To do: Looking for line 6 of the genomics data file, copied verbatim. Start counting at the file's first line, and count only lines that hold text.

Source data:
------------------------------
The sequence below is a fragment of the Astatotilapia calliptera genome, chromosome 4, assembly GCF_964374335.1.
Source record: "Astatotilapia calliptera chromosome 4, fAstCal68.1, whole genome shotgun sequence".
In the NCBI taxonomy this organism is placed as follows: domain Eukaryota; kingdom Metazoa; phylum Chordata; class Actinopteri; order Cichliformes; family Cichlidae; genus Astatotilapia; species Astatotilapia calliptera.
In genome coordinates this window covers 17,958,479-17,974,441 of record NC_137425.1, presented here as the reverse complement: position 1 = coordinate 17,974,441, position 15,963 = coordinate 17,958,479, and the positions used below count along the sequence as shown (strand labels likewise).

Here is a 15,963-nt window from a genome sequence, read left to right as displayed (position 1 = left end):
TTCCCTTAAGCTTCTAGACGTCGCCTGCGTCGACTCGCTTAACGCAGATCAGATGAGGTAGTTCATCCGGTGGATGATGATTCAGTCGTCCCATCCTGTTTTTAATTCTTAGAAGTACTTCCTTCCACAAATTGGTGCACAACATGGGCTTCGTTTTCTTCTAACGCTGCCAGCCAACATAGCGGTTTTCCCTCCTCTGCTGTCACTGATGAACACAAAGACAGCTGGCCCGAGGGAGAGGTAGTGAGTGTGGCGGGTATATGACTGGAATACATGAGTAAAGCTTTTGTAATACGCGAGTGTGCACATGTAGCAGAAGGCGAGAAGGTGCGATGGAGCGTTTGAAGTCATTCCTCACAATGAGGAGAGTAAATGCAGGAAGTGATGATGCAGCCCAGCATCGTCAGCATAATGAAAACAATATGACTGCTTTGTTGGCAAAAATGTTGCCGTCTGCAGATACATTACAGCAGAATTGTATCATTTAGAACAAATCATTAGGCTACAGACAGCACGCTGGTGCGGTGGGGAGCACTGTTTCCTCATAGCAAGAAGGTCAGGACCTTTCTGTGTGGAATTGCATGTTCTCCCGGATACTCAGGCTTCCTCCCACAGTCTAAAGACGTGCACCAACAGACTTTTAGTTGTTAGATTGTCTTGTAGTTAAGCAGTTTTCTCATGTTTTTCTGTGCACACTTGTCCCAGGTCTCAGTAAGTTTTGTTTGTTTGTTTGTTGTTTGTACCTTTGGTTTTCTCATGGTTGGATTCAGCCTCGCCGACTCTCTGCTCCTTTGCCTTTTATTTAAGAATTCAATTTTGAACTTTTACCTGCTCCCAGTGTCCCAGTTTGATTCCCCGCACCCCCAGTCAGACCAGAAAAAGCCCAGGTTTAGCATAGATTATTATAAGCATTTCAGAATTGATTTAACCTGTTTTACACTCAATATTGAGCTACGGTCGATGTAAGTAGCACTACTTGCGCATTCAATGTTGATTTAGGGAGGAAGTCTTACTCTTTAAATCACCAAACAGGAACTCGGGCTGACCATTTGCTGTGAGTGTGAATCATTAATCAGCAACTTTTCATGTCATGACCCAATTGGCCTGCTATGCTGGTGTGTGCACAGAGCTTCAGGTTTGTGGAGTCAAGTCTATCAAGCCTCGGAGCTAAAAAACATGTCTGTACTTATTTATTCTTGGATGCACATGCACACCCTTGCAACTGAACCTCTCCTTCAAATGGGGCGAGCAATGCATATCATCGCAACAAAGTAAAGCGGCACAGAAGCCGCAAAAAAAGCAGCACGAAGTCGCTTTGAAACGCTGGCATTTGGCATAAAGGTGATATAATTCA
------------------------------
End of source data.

TTCCCTTAAGCTTCTAGACGTCGCCTGCGTCGACTCGCTTAACGCAGATCAGATGAGGTAGTTCATCCGGTGGATGATGATTCAGTCGTCCCATCCTGTTTTTAATTCTTAGAAGTACTTCCTTCCACAAATTGGTGCACAACATGGGCTTCGTTTTCTTCTAACGCTGCCAGCCAACATAGCGGTTTTCCCTCCTCTGCTGTCACTGATGAACACAAAGACAGCTGGCCCGAGGGAGAGGTAGTGAGTGTGGCGGGTATATGACTGGAATACATGAGTAAAGCTTTTGTAATACGCGAGTGTGCACATGTAGCAGAAGGCGAGAAGGTGCGATGGAGCGTTTGAAGTCATTCCTCACAATGAGGAGAGTAAATGCAGGAAGTGATGATGCAGCCCAGCATCGTCAGCATAATGAAAACAATATGACTGCTTTGTTGGCAAAAATGTTGCCGTCTGCAGATACATTACAGCAGAATTGTATCATTTAGAACAAATCATTAGGCTACAGACAGCACGCTGGTGCGGTGGGGAGCACTGTTTCCTCATAGCAAGAAGGTCAGGACCTTTCTGTGTGGAATTGCATGTTCTCCCGGATACTCAGGCTTCCTCCCACAGTCTAAAGACGTGCACCAACAGACTTTTAGTTGTTAGATTGTCTTGTAGTTAAGCAGTTTTCTCATGTTTTTCTGTGCACACTTGTCCCAGGTCTCAGTAAGTTTTGTTTGTTTGTTTGTTGTTTGTACCTTTGGTTTTCTCATGGTTGGATTCAGCCTCGCCGACTCTCTGCTCCTTTGCCTTTTATTTAAGAATTCAATTTTGAACTTTTACCTGCTCCCAGTGTCCCAGTTTGATTCCCCGCACCCCCAGTCAGACCAGAAAAAGCCCAGGTTTAGCATAGATTATTATAAGCATTTCAGAATTGATTTAACCTGTTTTACACTCAATATTGAGCTACGGTCGATGTAAGTAGCACTACTTGCGCATTCAATGTTGATTTAGGGAGGAAGTCTTACTCTTTAAATCACCAAACAGGAACTCGGGCTGACCATTTGCTGTGAGTGTGAATCATTAATCAGCAACTTTTCATGTCATGACCCAATTGGCCTGCTATGCTGGTGTGTGCACAGAGCTTCAGGTTTGTGGAGTCAAGTCTATCAAGCCTCGGAGCTAAAAAACATGTCTGTACTTATTTATTCTTGGATGCACATGCACACCCTTGCAACTGAACCTCTCCTTCAAATGGGGCGAGCAATGCATATCATCGCAACAAAGTAAAGCGGCACAGAAGCCGCAAAAAAAGCAGCACGAAGTCGCTTTGAAACGCTGGCATTTGGCATAAAGGTGATATAATTCA